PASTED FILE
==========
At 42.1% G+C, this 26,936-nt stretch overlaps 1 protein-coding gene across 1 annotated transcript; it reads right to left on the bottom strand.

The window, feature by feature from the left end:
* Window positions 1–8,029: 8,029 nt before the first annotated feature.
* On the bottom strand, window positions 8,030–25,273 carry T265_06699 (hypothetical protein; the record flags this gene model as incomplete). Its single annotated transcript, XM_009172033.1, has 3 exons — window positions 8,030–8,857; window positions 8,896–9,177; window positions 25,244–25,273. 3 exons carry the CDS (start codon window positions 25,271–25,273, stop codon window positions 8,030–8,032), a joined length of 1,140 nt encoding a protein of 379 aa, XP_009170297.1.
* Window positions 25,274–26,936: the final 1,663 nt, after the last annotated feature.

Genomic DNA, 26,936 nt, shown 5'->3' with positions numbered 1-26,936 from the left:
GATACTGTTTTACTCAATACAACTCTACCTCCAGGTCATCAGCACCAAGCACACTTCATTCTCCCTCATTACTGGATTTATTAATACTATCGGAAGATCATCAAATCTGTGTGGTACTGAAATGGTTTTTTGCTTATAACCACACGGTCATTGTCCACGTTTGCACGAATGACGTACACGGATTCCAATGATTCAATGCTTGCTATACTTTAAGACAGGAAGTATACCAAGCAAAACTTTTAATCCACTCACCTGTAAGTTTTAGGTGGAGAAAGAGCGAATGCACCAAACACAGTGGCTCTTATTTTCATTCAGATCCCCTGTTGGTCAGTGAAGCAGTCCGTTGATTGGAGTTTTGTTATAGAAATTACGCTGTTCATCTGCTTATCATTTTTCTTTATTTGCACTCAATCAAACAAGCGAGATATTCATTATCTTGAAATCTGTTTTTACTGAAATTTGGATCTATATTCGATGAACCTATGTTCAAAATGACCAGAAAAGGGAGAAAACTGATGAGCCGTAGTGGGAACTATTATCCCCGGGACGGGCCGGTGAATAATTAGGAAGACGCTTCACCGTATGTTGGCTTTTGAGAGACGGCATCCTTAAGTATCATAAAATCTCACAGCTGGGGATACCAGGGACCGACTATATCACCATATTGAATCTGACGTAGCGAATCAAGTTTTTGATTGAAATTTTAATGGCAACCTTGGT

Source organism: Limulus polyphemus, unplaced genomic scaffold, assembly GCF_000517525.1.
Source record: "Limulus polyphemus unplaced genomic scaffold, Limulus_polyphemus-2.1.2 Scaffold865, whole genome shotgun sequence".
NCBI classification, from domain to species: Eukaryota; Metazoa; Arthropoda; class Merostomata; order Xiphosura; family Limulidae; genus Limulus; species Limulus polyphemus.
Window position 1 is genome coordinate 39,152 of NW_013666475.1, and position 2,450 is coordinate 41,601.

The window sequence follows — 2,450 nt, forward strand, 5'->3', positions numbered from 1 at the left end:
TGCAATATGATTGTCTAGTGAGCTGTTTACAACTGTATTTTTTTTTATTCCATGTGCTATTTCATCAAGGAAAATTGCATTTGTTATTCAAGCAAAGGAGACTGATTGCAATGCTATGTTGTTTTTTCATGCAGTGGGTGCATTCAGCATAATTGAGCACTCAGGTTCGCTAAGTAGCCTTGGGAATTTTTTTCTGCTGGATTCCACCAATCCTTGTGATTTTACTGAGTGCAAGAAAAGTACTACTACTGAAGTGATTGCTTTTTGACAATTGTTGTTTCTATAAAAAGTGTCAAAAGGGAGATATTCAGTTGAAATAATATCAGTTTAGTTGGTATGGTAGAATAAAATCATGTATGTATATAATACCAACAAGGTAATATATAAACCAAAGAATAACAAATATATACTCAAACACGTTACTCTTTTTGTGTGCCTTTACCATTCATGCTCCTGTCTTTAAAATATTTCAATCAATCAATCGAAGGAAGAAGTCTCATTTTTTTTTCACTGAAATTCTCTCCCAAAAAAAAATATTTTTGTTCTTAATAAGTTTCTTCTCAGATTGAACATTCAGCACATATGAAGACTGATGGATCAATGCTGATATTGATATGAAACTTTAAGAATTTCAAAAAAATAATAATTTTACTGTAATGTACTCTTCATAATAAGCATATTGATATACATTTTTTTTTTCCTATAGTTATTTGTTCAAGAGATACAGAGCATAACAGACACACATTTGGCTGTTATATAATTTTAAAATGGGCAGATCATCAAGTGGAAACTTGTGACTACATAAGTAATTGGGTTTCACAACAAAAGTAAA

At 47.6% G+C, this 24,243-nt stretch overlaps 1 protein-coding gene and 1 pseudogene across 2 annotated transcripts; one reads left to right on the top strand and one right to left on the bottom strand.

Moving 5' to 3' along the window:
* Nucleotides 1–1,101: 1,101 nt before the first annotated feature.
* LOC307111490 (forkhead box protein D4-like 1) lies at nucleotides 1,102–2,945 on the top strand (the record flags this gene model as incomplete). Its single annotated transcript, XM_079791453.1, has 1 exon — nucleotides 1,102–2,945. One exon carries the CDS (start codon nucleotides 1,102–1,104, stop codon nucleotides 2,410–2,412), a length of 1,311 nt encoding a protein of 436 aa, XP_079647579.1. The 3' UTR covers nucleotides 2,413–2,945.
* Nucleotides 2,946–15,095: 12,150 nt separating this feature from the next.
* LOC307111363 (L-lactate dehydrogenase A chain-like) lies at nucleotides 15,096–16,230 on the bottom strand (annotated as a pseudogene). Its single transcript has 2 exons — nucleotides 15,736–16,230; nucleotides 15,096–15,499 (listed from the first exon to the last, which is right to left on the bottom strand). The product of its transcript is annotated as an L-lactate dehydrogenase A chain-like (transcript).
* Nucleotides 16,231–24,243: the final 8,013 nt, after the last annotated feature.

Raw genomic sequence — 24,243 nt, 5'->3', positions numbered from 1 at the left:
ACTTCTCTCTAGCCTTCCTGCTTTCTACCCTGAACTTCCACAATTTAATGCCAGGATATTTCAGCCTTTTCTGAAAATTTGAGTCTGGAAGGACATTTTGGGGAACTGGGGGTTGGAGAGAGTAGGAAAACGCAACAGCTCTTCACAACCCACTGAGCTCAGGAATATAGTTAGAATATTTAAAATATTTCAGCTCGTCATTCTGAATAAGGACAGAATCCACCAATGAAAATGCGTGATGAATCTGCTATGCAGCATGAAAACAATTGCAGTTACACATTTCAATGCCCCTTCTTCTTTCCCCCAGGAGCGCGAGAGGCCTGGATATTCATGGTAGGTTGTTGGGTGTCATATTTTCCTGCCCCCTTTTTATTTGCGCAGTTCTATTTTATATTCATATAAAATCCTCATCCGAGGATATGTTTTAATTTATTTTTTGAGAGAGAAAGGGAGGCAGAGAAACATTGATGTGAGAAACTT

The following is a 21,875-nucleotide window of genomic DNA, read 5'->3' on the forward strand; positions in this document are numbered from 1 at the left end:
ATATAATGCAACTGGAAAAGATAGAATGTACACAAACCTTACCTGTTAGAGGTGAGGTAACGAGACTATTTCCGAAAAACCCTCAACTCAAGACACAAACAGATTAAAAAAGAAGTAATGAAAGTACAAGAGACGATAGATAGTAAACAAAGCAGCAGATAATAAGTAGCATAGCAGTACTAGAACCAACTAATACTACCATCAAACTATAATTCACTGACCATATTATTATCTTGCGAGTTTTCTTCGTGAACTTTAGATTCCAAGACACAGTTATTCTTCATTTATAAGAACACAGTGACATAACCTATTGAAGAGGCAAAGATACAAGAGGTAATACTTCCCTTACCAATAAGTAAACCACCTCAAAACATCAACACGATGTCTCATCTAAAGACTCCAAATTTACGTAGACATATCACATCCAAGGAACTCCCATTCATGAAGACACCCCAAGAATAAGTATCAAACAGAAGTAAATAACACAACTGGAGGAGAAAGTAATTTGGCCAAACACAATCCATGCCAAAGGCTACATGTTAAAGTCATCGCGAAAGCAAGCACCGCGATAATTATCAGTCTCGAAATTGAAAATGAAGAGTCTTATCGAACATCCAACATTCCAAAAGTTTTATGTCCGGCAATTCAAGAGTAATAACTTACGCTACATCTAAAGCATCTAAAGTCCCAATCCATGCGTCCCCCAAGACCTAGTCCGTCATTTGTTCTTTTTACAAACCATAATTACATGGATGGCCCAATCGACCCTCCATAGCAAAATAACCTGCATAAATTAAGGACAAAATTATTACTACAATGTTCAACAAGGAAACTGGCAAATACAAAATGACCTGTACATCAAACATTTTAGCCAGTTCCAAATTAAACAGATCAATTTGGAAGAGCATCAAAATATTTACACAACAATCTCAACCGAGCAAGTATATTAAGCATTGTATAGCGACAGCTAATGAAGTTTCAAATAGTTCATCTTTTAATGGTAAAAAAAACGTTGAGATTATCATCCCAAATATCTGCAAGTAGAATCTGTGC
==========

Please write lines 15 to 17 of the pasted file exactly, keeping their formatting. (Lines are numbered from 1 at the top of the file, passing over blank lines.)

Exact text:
Moving 5' to 3' along the window:
* Nucleotides 1–1,101: 1,101 nt before the first annotated feature.
* LOC307111490 (forkhead box protein D4-like 1) lies at nucleotides 1,102–2,945 on the top strand (the record flags this gene model as incomplete). Its single annotated transcript, XM_079791453.1, has 1 exon — nucleotides 1,102–2,945. One exon carries the CDS (start codon nucleotides 1,102–1,104, stop codon nucleotides 2,410–2,412), a length of 1,311 nt encoding a protein of 436 aa, XP_079647579.1. The 3' UTR covers nucleotides 2,413–2,945.